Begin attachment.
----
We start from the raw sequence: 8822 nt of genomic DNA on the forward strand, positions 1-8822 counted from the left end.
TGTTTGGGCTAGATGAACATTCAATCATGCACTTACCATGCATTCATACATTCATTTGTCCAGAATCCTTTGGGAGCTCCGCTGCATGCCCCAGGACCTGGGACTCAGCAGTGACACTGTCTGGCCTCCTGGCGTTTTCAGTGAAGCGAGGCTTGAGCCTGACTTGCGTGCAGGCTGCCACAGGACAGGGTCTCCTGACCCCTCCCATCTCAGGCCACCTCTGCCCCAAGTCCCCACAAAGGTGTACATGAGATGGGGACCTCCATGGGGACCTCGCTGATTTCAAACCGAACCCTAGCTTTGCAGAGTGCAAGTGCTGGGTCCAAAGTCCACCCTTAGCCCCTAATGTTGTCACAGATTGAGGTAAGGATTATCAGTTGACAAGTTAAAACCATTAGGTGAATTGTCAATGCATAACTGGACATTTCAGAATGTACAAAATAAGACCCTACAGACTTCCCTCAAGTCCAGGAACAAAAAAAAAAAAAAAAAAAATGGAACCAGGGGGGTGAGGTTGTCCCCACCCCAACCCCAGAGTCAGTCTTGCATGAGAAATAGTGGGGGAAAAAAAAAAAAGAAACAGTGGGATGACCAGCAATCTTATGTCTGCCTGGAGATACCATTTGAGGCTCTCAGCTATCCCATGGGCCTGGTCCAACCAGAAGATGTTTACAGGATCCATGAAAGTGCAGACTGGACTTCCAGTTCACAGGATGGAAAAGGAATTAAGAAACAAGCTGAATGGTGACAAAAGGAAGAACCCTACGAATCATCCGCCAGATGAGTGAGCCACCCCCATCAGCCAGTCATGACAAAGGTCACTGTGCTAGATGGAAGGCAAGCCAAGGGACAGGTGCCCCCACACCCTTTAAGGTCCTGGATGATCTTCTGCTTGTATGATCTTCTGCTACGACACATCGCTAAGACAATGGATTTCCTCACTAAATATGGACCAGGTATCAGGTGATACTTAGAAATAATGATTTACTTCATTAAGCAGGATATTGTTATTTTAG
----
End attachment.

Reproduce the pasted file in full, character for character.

We start from the raw sequence: 8822 nt of genomic DNA on the forward strand, positions 1-8822 counted from the left end.
TGTTTGGGCTAGATGAACATTCAATCATGCACTTACCATGCATTCATACATTCATTTGTCCAGAATCCTTTGGGAGCTCCGCTGCATGCCCCAGGACCTGGGACTCAGCAGTGACACTGTCTGGCCTCCTGGCGTTTTCAGTGAAGCGAGGCTTGAGCCTGACTTGCGTGCAGGCTGCCACAGGACAGGGTCTCCTGACCCCTCCCATCTCAGGCCACCTCTGCCCCAAGTCCCCACAAAGGTGTACATGAGATGGGGACCTCCATGGGGACCTCGCTGATTTCAAACCGAACCCTAGCTTTGCAGAGTGCAAGTGCTGGGTCCAAAGTCCACCCTTAGCCCCTAATGTTGTCACAGATTGAGGTAAGGATTATCAGTTGACAAGTTAAAACCATTAGGTGAATTGTCAATGCATAACTGGACATTTCAGAATGTACAAAATAAGACCCTACAGACTTCCCTCAAGTCCAGGAACAAAAAAAAAAAAAAAAAAAATGGAACCAGGGGGGTGAGGTTGTCCCCACCCCAACCCCAGAGTCAGTCTTGCATGAGAAATAGTGGGGGAAAAAAAAAAAAGAAACAGTGGGATGACCAGCAATCTTATGTCTGCCTGGAGATACCATTTGAGGCTCTCAGCTATCCCATGGGCCTGGTCCAACCAGAAGATGTTTACAGGATCCATGAAAGTGCAGACTGGACTTCCAGTTCACAGGATGGAAAAGGAATTAAGAAACAAGCTGAATGGTGACAAAAGGAAGAACCCTACGAATCATCCGCCAGATGAGTGAGCCACCCCCATCAGCCAGTCATGACAAAGGTCACTGTGCTAGATGGAAGGCAAGCCAAGGGACAGGTGCCCCCACACCCTTTAAGGTCCTGGATGATCTTCTGCTTGTATGATCTTCTGCTACGACACATCGCTAAGACAATGGATTTCCTCACTAAATATGGACCAGGTATCAGGTGATACTTAGAAATAATGATTTACTTCATTAAGCAGGATATTGTTATTTTAG